Tantalizingly, Durant was primed to create a new super team by pairing with another star free agent (popularly speculated to be Kyrie Irving) in a new city. Taking his talents east to, say the Knicks or the Nets and recruiting another All-Star to tag along with him, would end the Golden State dynasty as we know it and maybe create a new one.  

What should the Knicks—his most popular suitor—do now? They’ve reportedly been hoping, planning, praying, and basically banking their entire summer on Durant taking his talents to Madison Square Garden. He’s practically their ONLY plan. Now what? Do you still throw a bag at Durant to entice him and hope by the 2020-21 season he’s nearly back to the player he was? We all know the Knicks have the worst luck and their track record for bringing in previously compromised stars (see Amar’e Stoudemire) isn’t great. Do they forget about KD and focus on landing a free agent a tier below, even though the Knicks have reportedly been focused solely luring the best of the best? Or do you sit out free agency yet again and save your dollars for the 2020 free agent class? Or does this mean you prioritize an Anthony Davis trade over everything else? The Knicks have a ton to sort out right now. 

What about the Nets? Durant hasn’t been linked the Nets the way the Knicks have been, but there’s been talk about Brooklyn going hard after KD. We made a pretty compelling case why it makes sense. If they get Irving, as in the new, hot rumor, would they still fawn over KD while he's rehabbing or do they forget about him?

What does Kyrie do now? He and KD would make one hell of a tandem if they linked up. But did the dream of a new destination and teaming with his BFF die for Irving? Does Irving re-up with Boston because of this? Is he cool with striking out on his own and not pairing up with the game’s best player now? Does he recruit another high-level free agent to team up in Brooklyn or New York and tell his good pal KD thanks but no thanks?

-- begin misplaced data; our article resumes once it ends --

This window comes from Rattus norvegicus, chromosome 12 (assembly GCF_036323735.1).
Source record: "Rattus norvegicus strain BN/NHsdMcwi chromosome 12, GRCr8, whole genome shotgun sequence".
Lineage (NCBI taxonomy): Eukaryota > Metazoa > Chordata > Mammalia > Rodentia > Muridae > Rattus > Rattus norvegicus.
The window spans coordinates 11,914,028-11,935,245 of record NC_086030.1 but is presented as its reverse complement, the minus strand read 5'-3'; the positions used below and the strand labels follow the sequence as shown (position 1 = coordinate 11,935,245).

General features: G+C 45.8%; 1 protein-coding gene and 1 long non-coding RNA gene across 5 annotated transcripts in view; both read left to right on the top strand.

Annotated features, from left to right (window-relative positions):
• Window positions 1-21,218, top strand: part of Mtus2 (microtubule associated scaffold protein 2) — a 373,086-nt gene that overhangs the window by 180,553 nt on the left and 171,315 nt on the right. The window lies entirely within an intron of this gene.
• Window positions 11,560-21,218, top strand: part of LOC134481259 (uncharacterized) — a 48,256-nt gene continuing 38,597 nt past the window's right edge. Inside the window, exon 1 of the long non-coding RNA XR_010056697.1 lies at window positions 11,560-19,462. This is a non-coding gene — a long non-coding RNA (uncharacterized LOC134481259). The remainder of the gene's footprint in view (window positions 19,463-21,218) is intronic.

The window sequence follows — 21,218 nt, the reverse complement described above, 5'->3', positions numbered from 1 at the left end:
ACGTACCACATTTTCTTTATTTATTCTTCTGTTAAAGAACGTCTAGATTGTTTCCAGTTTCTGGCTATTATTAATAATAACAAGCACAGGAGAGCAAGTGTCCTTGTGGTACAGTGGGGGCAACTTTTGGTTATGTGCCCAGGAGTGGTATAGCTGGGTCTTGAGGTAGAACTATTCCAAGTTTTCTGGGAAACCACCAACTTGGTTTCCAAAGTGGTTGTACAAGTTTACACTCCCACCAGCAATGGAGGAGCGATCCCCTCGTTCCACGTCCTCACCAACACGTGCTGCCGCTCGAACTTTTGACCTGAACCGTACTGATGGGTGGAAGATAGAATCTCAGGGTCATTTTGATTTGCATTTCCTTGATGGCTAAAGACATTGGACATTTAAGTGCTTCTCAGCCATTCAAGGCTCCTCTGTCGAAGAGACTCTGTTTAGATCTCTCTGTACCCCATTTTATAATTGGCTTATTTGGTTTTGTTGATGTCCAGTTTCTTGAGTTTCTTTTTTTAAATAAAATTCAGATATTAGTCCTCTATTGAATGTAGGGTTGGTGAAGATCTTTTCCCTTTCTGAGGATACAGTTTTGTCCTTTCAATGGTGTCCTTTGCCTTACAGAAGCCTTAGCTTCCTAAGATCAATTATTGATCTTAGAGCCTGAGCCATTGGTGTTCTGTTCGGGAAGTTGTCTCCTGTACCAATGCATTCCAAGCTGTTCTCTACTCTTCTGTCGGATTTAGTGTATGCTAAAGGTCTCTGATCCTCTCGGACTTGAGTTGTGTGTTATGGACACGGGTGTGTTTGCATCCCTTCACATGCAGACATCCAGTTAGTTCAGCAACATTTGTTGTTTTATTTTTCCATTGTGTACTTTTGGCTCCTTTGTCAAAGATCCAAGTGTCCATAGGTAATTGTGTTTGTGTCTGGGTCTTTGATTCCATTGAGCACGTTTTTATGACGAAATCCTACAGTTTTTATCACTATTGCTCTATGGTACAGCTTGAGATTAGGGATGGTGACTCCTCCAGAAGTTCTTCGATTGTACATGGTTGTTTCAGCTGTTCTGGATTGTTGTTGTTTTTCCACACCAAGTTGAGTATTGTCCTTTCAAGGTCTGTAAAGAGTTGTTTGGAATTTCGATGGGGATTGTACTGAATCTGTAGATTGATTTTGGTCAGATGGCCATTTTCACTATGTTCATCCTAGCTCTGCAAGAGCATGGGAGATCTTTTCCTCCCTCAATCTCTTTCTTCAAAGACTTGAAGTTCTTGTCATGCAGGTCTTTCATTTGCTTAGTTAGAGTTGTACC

What about the Clippers? They’ve seemed hellbent on getting Kawhi Leonard and have been linked to the southern California native unlike any other potential suitor not named Toronto. KD, of course, could have given L.A.’s other team a serious look, but now with this injury does it mean the Clippers are 1000 percent locked on Kawhi and completely ignore Durant?

If you were running the Knicks or Nets, would you have the stones to sign Durant to a four-year max deal knowing you may only get two very good years out of the world’s best player? If you were running the Warriors, would you have the stones to offer KD something less than the max and fear insulting him? If you’re KD, do you have the stones to not pick up your player option that guarantees you $31.5 million and demand a max deal even if you won't be playing anywhere near max level for a year or two? Or worse yet, maybe never be the player you used to be since Achilles injuries are about as serious as it gets for a basketball player? 

Reportedly, ESPN says NBA teams won’t be scared off by Durant’s injury and the idea of losing his services for at least a year is something most can stomach. That sounds nice right now, but investing nine figures in someone with a serious basketball injury, whose prime years are quickly dwindling since superstars generally start to see a decline after their age 32 season, is something you probably should think twice about. KD going down Monday night was an earthquake that will affect so many off-season decisions and ultimately determine so many jobs across the league that we've barely even begun to feel the rumblings.